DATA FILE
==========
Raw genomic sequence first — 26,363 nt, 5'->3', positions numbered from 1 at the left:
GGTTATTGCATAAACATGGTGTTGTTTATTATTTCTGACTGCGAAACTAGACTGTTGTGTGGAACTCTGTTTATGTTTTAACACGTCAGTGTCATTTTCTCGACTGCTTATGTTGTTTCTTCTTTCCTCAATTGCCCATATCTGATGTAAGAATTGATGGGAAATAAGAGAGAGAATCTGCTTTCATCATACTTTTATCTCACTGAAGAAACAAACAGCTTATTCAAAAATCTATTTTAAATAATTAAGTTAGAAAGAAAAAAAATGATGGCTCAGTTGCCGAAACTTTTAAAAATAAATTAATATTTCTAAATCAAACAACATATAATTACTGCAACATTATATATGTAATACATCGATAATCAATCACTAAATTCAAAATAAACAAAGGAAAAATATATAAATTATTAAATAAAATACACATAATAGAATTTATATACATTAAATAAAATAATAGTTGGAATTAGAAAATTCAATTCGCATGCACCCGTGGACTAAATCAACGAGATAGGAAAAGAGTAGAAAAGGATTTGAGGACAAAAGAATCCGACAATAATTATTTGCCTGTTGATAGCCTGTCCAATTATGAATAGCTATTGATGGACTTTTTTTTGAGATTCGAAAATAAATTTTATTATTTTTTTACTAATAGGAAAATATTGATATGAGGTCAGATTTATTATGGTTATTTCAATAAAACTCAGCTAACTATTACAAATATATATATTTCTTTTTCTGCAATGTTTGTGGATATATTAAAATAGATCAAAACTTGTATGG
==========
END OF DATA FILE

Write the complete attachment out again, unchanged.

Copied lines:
Raw genomic sequence first — 26,363 nt, 5'->3', positions numbered from 1 at the left:
GGTTATTGCATAAACATGGTGTTGTTTATTATTTCTGACTGCGAAACTAGACTGTTGTGTGGAACTCTGTTTATGTTTTAACACGTCAGTGTCATTTTCTCGACTGCTTATGTTGTTTCTTCTTTCCTCAATTGCCCATATCTGATGTAAGAATTGATGGGAAATAAGAGAGAGAATCTGCTTTCATCATACTTTTATCTCACTGAAGAAACAAACAGCTTATTCAAAAATCTATTTTAAATAATTAAGTTAGAAAGAAAAAAAATGATGGCTCAGTTGCCGAAACTTTTAAAAATAAATTAATATTTCTAAATCAAACAACATATAATTACTGCAACATTATATATGTAATACATCGATAATCAATCACTAAATTCAAAATAAACAAAGGAAAAATATATAAATTATTAAATAAAATACACATAATAGAATTTATATACATTAAATAAAATAATAGTTGGAATTAGAAAATTCAATTCGCATGCACCCGTGGACTAAATCAACGAGATAGGAAAAGAGTAGAAAAGGATTTGAGGACAAAAGAATCCGACAATAATTATTTGCCTGTTGATAGCCTGTCCAATTATGAATAGCTATTGATGGACTTTTTTTTGAGATTCGAAAATAAATTTTATTATTTTTTTACTAATAGGAAAATATTGATATGAGGTCAGATTTATTATGGTTATTTCAATAAAACTCAGCTAACTATTACAAATATATATATTTCTTTTTCTGCAATGTTTGTGGATATATTAAAATAGATCAAAACTTGTATGG